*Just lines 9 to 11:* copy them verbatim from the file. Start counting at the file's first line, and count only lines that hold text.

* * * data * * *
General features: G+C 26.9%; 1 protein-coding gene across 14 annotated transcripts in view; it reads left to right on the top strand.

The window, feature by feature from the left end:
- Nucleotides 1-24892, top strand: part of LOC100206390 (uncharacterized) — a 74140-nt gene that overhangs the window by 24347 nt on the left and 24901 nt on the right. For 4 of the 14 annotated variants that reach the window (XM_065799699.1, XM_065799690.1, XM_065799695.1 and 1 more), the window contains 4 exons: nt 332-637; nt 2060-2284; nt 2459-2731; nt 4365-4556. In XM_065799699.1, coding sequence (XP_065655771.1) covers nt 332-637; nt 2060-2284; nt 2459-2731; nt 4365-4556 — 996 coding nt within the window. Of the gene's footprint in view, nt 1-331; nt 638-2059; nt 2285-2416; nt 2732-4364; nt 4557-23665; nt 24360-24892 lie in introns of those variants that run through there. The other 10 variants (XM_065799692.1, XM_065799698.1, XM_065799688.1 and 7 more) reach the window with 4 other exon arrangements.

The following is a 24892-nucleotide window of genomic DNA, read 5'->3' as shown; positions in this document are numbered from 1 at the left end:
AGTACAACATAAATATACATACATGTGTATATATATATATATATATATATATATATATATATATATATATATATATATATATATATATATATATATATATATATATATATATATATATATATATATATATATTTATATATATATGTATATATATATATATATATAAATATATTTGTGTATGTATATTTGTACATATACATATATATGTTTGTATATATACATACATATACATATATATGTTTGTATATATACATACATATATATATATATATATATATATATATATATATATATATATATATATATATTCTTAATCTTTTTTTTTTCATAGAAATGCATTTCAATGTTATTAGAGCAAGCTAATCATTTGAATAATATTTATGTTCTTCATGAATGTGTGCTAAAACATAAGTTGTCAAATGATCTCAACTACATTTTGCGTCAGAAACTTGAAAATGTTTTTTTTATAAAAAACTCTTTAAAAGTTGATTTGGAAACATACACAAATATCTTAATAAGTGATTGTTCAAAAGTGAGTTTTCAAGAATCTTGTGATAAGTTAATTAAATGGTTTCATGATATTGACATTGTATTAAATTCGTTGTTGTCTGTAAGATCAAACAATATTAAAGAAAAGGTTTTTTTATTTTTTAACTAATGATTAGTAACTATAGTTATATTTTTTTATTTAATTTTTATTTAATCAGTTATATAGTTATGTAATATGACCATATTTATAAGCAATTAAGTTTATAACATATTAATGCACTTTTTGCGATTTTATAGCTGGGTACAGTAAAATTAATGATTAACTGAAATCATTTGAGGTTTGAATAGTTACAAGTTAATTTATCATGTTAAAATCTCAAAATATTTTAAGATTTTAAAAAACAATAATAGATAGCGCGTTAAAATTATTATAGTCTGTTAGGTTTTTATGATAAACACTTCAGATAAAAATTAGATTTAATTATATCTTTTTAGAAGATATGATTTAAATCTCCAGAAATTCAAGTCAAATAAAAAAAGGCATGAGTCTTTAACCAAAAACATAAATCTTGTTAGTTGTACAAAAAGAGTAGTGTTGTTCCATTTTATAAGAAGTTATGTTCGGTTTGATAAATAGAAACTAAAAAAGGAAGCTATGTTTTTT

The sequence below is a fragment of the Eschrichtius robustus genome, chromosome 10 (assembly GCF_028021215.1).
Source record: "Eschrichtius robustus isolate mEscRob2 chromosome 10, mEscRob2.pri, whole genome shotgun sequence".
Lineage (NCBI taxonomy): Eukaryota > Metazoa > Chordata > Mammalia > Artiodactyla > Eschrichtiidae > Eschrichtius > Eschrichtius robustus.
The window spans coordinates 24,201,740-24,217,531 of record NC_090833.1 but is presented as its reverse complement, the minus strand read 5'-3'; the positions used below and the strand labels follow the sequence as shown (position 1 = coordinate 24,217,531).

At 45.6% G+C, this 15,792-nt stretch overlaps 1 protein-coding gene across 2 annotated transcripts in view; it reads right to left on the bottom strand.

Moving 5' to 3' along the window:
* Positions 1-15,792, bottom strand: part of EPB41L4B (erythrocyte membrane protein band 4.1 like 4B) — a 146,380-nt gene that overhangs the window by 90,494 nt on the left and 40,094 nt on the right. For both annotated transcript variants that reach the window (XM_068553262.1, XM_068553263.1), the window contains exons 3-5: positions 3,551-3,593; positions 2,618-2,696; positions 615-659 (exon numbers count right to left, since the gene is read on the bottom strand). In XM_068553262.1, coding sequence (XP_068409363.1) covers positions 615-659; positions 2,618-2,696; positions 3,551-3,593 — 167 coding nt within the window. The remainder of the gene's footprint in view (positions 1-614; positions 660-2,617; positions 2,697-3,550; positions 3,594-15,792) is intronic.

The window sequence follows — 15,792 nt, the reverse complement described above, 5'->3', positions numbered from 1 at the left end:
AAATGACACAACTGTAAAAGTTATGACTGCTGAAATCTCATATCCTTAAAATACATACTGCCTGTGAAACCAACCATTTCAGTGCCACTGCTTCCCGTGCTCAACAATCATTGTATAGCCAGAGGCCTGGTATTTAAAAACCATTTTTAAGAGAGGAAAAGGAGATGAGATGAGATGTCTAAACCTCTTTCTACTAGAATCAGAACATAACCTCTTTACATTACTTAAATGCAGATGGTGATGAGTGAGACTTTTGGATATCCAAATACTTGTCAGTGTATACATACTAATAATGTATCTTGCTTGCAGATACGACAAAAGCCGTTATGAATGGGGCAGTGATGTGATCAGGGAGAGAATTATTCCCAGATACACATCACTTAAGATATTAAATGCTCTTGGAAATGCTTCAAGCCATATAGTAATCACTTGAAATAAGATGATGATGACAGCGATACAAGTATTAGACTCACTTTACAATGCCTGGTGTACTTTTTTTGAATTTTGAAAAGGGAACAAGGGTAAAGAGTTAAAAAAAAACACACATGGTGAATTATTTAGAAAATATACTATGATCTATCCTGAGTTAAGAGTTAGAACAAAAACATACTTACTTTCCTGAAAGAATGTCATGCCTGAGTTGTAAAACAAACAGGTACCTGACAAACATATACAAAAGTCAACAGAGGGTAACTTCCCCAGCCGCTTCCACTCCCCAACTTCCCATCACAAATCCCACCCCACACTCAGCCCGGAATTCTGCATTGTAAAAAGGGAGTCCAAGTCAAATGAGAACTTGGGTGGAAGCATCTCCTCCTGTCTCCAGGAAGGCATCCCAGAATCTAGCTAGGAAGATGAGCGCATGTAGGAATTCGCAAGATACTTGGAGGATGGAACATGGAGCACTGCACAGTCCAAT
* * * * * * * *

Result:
The window spans coordinates 24,201,740-24,217,531 of record NC_090833.1 but is presented as its reverse complement, the minus strand read 5'-3'; the positions used below and the strand labels follow the sequence as shown (position 1 = coordinate 24,217,531).

At 45.6% G+C, this 15,792-nt stretch overlaps 1 protein-coding gene across 2 annotated transcripts in view; it reads right to left on the bottom strand.

Moving 5' to 3' along the window: